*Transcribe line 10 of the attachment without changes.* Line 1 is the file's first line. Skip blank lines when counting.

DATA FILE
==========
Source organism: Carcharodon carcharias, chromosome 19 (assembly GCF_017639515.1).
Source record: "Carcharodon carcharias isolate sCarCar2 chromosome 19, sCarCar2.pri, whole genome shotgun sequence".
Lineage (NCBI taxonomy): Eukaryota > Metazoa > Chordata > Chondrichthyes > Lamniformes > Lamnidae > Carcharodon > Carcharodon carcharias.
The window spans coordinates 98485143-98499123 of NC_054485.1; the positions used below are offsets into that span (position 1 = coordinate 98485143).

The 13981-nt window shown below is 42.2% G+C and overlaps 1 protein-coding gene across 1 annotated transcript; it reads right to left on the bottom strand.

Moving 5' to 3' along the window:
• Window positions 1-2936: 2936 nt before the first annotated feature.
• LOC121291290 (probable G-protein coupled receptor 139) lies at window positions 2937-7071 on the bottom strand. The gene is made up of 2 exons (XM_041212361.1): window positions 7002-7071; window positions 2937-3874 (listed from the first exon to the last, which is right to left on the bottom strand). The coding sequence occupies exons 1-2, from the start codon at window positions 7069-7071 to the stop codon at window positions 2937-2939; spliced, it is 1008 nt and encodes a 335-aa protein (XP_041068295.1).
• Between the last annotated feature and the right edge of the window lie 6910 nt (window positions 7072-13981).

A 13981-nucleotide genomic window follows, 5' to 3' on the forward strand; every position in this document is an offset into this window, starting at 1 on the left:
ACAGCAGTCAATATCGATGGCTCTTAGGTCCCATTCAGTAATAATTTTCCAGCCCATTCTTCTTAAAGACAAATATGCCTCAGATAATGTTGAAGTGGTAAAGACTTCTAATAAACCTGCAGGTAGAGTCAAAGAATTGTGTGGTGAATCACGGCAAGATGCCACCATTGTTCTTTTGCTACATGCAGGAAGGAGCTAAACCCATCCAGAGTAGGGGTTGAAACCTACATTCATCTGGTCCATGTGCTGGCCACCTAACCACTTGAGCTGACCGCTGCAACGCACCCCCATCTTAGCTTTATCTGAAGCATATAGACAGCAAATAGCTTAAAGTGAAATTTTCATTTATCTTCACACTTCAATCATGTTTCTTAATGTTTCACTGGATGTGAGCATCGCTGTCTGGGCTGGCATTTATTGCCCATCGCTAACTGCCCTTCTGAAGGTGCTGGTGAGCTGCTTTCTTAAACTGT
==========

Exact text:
A 13981-nucleotide genomic window follows, 5' to 3' on the forward strand; every position in this document is an offset into this window, starting at 1 on the left: